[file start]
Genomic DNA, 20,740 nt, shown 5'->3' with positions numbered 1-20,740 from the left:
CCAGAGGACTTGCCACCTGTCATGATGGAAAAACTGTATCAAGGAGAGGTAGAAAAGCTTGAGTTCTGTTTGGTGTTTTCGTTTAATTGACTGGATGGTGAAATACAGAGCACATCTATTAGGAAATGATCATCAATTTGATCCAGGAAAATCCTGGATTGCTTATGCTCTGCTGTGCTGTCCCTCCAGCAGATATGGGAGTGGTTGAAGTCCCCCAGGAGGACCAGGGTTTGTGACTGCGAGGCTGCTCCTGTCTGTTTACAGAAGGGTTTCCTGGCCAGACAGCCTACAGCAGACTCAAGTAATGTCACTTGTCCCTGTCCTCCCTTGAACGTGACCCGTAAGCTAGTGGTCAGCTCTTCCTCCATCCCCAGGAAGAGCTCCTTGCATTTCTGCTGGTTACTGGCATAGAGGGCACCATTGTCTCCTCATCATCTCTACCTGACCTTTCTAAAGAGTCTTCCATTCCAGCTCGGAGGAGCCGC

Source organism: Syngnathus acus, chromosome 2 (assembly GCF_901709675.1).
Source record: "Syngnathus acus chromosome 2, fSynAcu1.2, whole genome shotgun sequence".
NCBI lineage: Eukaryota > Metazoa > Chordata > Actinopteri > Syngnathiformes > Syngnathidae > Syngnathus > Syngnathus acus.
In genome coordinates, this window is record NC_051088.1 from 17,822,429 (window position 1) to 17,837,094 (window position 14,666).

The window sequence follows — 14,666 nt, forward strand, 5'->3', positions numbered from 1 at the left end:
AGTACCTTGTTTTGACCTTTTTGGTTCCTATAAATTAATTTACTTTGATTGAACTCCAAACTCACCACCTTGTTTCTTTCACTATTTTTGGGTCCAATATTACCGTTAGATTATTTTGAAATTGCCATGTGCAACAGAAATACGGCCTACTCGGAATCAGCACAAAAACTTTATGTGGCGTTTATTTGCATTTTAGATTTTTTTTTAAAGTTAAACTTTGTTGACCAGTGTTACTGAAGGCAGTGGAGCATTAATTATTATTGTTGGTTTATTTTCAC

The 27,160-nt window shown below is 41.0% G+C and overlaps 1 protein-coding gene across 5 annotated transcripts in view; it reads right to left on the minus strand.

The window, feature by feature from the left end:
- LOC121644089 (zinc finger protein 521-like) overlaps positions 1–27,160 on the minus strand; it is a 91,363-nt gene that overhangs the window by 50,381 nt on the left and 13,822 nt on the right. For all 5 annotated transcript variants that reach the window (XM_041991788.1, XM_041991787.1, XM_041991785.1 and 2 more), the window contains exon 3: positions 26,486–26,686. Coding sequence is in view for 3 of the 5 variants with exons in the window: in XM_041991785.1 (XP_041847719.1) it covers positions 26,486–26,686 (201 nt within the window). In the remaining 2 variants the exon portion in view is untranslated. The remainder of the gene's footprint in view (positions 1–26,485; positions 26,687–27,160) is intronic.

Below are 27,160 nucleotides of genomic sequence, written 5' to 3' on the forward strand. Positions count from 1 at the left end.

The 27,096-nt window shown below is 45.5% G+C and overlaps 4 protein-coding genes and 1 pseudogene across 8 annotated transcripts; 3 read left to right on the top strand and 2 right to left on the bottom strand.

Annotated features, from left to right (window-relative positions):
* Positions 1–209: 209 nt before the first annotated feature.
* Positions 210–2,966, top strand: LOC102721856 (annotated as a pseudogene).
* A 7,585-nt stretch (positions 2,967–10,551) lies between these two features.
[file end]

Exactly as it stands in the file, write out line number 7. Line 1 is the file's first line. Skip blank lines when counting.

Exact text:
The window sequence follows — 14,666 nt, forward strand, 5'->3', positions numbered from 1 at the left end: